Because there is no cost to start a social media page people often (wrongly) assume that social media is free. But just as everything in life, there is no such thing as a free lunch in social media.
And while there are no direct costs associated with creating a Facebook page or Twitter account, there are huge costs in terms of time and energy.
This time and energy cannot be recovered once it is put toward social media, meaning the opportunity cost of social media is the "all the time and effort you could have devoted to other business tasks".
Being Social Is Time Consuming
It’s no secret that social media is insanely labour intensive. Between building a complete social strategy, making consistent updates across multiple social networks, and appropriately measuring the results of your efforts, we’re talking about hours upon hours of focused work.
While there are tools constantly being developed that aim to lessen the labour, the very nature of what it means to be social requires a lot of human input.
And here’s the real kicker: You cannot halfway do social media, because the social world doesn’t sleep. Which means your business never sleeps. As Jay Baer, author of The NOW Revolution, has said:
“The future of business is not in measured, scrutinized responses or carefully planned initiatives. Business will soon be about near-instantaneous response; about making the best decisions you can with the extremely limited information you have; about every customer being a reporter, and every reporter being a customer; about winning and losing customers in real time, every second of every day; and about a monumental increase in the availability of commentary about our companies. Business will be always on, always changing, always moving.”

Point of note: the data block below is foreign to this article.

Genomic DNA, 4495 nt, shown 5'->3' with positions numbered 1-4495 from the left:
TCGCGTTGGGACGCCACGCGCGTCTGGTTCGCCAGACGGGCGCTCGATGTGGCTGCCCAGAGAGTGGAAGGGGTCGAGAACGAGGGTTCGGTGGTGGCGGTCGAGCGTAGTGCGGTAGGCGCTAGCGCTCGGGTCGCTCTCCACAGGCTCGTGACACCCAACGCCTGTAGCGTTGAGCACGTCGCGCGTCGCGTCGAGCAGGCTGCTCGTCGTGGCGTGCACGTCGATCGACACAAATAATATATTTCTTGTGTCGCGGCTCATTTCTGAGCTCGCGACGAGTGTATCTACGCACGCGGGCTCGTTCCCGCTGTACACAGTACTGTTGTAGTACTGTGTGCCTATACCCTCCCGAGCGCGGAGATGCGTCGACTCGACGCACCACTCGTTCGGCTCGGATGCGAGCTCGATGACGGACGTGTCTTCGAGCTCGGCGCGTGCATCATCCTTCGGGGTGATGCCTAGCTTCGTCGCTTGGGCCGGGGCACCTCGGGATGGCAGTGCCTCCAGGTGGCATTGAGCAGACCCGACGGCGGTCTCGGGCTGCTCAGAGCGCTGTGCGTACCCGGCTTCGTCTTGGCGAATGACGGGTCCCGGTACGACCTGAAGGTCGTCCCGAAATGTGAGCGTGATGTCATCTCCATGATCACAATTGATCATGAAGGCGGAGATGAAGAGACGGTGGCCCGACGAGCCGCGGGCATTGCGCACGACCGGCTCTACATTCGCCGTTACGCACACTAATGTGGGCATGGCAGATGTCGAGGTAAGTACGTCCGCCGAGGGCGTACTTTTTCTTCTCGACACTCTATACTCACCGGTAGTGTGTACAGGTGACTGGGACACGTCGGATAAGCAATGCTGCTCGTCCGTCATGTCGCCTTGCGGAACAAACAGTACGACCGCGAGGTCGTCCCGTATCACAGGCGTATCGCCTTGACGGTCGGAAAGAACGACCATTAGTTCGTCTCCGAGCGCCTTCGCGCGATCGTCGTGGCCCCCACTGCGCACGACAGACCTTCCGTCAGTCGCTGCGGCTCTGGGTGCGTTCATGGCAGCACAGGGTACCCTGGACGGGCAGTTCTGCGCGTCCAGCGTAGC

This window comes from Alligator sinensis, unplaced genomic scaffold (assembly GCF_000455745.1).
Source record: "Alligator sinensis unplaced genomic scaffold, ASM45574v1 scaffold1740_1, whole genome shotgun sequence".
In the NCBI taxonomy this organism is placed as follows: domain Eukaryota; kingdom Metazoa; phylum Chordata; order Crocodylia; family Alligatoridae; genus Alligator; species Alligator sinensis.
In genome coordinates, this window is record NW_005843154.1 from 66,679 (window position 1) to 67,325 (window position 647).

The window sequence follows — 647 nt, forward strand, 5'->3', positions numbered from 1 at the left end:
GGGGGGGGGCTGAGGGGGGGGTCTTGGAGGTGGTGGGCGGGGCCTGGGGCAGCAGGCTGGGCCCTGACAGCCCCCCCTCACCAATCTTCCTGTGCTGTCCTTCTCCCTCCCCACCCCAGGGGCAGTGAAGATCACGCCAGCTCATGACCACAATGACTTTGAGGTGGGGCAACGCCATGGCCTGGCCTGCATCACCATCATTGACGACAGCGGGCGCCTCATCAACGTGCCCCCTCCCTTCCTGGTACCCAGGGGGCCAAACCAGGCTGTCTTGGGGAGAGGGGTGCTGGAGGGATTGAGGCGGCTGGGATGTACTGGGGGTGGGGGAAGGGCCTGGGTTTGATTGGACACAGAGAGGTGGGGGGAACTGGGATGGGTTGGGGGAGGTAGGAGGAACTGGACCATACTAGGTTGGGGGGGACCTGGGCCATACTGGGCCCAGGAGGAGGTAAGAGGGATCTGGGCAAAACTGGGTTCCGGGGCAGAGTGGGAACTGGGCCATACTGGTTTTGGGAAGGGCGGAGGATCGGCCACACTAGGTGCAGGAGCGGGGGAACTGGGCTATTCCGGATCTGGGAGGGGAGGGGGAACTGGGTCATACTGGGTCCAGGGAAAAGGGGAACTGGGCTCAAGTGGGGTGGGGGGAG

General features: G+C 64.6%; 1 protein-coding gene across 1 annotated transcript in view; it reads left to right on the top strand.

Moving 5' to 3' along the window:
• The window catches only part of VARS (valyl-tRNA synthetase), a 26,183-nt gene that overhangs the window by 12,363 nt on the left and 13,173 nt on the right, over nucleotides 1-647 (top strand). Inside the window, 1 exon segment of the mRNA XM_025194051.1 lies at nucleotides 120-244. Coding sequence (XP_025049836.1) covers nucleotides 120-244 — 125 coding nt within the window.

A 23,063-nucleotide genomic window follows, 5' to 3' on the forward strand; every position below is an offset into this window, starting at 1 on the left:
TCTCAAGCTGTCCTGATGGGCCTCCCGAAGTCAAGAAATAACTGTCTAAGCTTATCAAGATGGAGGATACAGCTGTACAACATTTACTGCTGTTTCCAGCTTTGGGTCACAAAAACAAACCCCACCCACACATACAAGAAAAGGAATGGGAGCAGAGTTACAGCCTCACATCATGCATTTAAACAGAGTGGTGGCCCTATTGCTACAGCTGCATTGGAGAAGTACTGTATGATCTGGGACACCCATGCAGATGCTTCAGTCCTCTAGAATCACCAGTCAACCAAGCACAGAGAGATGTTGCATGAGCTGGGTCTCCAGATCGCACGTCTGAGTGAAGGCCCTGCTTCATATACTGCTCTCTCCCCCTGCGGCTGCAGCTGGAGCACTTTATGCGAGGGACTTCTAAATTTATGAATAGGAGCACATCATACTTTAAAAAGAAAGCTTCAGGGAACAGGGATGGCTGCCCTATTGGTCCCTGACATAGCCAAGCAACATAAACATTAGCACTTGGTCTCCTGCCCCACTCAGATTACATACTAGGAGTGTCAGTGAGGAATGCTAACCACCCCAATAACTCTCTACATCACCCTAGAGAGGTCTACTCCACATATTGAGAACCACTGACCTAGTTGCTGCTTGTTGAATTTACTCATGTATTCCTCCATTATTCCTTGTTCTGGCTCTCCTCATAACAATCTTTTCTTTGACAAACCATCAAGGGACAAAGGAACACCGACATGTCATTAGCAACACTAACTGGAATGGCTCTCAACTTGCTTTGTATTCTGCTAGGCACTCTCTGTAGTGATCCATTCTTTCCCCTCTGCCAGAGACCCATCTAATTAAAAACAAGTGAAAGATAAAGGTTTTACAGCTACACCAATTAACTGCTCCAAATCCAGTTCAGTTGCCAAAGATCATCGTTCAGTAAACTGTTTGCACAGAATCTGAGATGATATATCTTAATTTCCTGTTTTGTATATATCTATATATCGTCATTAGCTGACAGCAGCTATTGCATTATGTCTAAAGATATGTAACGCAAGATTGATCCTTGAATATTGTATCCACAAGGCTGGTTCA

Being Social Requires Strategy
Tossing out updates, tweets, and blog posts with your eyes closed in the hopes that a few hit the bullseye will leave you disappointed. It’s not enough to say, “We’re going to update Facebook twice a day with things we find interesting. Hopefully our fans find it interesting too!”
As with all marketing, your social media campaigns need strategic planning in the form of long term and short term goals.
There’s more to a social media strategy than finding cool content and sharing it. You need to do the following at minimum.
Determine your target audience and which social networks they hang around the most. Focus your efforts on those networks.
Lay out the long term objectives. Getting more email subscribers? Improving the community on your Facebook page? Boosting web traffic? Providing more product information to consumers? Meeting a sales goal?
Your short term goals should be a function of your long term objectives. For example, if you’re trying to gain more email subscribers, you’ll need to offer an incentive in the form of high-quality, free content such as an eBook or mini-training program.
Set benchmarks. How do you know if the results of your campaign are good unless you have a benchmark to compare them to? Set an internal standard or compare the before-and-after effects of your campaign.
Measure, measure, measure. The ROI of social media…that elusive number marketers have been chasing since the inception of social media. Tracking your Facebook fan and Twitter follower counts is nice, but it doesn’t tell much of the story. Instead, you should track the effectiveness of specific social actions in relation to the goals you set in steps two and three.
Being Social Requires Advertising Budget
Just as every business—small, medium, or large—should have a social strategy, every strategy should be backed by a social media budget.